I would wait a year to see how the pond is functioning before doing any major work or adding critters. That will give you an idea if there are any problems such as water levels changing rapidly, noxious weeds, tile field needing repaired, dredging required or what ever else may pop up. You may even have fish in it that were brought in as eggs by birds. A first step would be to have the water tested.

You definitely have critters coming to the pond.


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RE: Pond newbie - Buying home with 3000 gallon pond

Thanks again, sleepless! That's really helpful information.

Just one last questions, since I really am a newb... what's the DNR?


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RE: Pond newbie - Buying home with 3000 gallon pond

I've been doing this for a few years and don't know what DNR is either. Perhaps Department of Natural Resources, but have never used that name. It sure isn't Do Not Resusitate which IS a good accronym.

Most here don't have natural ponds. It sure looks like that's what you must have. You can certainly go after the land with a mower and loppers on the big bushes to see whats going on. It might be wise to google 'clay sealed pond' before indiscriminately yanking plants from the pond bottom.


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RE: Pond newbie - Buying home with 3000 gallon pond

LOL, chas. You are correct, the initials do stand for Dept. of Natural Resources.

As can be expected there are a lot of those alphabet agencies out there that may or may not be helpful. Which one has helpful info. in your area varies in the extreme. Some are identical to other agencies that have totally different objectives. Then there are private companies that want to sell you something.

Mokitty, there is no reason in the world why a holding pond, retention pond, dew pond cannot be ornamental. From what I see in the photos, someone has tried to do that in the past and has recently let it go. Recently being totally subjective.

The grasses around the pond can be cut back, the old bridge removed or replaced, wild shrubs and other plants identified and volunteer saplings removed. That should keep you busy for a while.

Cutting back the grasses will help control the number of migratory ducks that use the pond.I wouldn't mention the ducks to anyone but the Extention service and would be cautious even there. They might prevent you from doing anything that might change the current function of the pond including cutting the grass. The Environmental Protection Agency is well known for that. Avoid them if possible.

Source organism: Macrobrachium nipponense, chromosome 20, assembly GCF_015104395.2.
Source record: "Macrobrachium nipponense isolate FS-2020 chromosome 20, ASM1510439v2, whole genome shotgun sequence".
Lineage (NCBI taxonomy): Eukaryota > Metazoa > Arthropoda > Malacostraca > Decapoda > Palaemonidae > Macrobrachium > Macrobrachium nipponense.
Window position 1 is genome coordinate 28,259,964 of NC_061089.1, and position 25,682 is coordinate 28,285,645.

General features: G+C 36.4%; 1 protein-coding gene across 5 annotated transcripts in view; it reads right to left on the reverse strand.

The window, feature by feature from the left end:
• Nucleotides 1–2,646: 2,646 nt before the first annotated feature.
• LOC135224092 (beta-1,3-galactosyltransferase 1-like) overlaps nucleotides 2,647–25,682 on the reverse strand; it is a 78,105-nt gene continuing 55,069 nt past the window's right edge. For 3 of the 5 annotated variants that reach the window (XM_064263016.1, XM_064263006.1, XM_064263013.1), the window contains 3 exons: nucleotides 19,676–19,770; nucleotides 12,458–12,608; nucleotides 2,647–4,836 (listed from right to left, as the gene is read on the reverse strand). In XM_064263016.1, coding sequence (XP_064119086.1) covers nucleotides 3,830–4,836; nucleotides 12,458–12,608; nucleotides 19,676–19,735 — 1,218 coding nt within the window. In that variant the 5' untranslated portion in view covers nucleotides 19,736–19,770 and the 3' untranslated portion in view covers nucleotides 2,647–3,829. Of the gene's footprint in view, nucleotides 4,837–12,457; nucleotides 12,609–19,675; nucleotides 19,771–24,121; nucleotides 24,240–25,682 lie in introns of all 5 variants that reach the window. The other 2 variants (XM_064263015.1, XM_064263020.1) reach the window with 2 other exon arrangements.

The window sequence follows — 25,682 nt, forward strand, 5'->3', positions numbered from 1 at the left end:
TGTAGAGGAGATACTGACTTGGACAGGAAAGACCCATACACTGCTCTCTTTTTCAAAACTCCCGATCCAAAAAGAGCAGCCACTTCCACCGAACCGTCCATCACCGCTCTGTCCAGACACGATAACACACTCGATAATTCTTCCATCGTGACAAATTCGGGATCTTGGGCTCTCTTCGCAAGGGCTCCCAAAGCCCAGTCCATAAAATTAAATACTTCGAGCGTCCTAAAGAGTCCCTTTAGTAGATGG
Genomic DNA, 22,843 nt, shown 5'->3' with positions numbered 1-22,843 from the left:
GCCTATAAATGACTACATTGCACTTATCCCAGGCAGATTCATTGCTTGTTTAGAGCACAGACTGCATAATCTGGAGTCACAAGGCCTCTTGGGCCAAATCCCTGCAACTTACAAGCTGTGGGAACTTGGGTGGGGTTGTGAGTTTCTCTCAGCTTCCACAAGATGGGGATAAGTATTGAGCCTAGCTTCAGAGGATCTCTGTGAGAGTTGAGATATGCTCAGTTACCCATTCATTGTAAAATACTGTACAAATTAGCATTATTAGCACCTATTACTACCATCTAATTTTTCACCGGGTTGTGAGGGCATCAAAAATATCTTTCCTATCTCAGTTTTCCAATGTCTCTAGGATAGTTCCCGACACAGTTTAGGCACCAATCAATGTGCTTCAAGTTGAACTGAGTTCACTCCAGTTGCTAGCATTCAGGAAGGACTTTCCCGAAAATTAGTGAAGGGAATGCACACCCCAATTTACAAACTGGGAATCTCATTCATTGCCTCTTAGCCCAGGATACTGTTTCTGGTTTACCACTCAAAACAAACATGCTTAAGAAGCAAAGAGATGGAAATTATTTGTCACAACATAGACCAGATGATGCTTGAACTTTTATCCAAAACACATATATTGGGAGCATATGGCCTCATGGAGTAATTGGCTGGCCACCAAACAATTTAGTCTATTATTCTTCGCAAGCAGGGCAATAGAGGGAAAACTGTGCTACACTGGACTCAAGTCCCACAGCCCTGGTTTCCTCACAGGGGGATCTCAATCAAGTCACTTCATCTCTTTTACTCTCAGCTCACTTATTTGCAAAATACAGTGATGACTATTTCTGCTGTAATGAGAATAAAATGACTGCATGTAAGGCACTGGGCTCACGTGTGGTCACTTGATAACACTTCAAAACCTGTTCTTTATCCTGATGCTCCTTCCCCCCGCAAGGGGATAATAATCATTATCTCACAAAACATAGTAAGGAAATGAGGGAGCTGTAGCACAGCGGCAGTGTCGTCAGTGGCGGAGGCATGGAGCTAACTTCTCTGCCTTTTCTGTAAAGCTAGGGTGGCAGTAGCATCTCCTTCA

Here are some sites that look like they can give you decent info on the purpose of your pond.

http://www.gotalgae.com/retention_ponds.htm
coastalwaterwatch.com/product2121.htm
http://www.co.monmouth.nj.us/documents/61/Stormwater Management Basins.pdf

Call the DNR and the Extension service and specifically ask "Do you have any material related to small retention ponds or dewponds and wildlife habitat?"

This is one of those projects that may or may not require lots of planning and/or physical intervention. For now, look for traces of a previous pathway to the pond and improve that. Starting at the bridge may go faster. Observe what the weather does to the water level. Keep track of water levels for as long as you can, months are better than weeks and compare them with rainfall. See what happens to the pond and the surrounding area during and after a heavy/light rain. Locate and clear any over/outflow. Identify grasses and other plants. They may have been chosen for specific purposes such as erosion control, wildlife cover, food source, etc. Tall grasses may prevent debris from overwhelming the pond. Search for electric hookups. Do they even exist? Is there a bad odor like sewage that would indicate dredging for organic matter is needed and the pond is deficient in oxygen. Float something on the surface to see if there is any sort of water movement. You might find that overflow where your float ends up. Check the soil on the outside of the pond and on the inside of the pond to see if it is the same. Are there lots of rocks on the sides of the pond? How deep is the mulm/debris on the bottom? Did the former owners leave any pond equipment behind?

Get the water tested or get a testing kit and do it yourself. No strips. They just don't give good readings.